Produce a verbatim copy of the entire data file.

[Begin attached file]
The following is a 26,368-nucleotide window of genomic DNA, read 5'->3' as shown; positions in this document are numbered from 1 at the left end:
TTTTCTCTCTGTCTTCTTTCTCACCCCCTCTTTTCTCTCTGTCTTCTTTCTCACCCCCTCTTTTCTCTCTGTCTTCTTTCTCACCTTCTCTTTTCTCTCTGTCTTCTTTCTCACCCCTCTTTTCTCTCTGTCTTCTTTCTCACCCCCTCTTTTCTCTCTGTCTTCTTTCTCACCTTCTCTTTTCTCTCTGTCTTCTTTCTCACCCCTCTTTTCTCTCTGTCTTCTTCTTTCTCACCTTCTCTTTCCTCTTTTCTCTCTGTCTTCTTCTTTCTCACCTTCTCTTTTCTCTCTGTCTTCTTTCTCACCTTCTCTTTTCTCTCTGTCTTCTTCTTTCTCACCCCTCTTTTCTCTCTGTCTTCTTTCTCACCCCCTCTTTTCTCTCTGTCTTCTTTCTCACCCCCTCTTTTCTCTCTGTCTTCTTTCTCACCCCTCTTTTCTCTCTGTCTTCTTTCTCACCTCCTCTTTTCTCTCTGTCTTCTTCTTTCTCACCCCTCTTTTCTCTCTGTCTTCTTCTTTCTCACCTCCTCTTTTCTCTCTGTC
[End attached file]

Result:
The following is a 26,368-nucleotide window of genomic DNA, read 5'->3' as shown; positions in this document are numbered from 1 at the left end:
TTTTCTCTCTGTCTTCTTTCTCACCCCCTCTTTTCTCTCTGTCTTCTTTCTCACCCCCTCTTTTCTCTCTGTCTTCTTTCTCACCTTCTCTTTTCTCTCTGTCTTCTTTCTCACCCCTCTTTTCTCTCTGTCTTCTTTCTCACCCCCTCTTTTCTCTCTGTCTTCTTTCTCACCTTCTCTTTTCTCTCTGTCTTCTTTCTCACCCCTCTTTTCTCTCTGTCTTCTTCTTTCTCACCTTCTCTTTCCTCTTTTCTCTCTGTCTTCTTCTTTCTCACCTTCTCTTTTCTCTCTGTCTTCTTTCTCACCTTCTCTTTTCTCTCTGTCTTCTTCTTTCTCACCCCTCTTTTCTCTCTGTCTTCTTTCTCACCCCCTCTTTTCTCTCTGTCTTCTTTCTCACCCCCTCTTTTCTCTCTGTCTTCTTTCTCACCCCTCTTTTCTCTCTGTCTTCTTTCTCACCTCCTCTTTTCTCTCTGTCTTCTTCTTTCTCACCCCTCTTTTCTCTCTGTCTTCTTCTTTCTCACCTCCTCTTTTCTCTCTGTC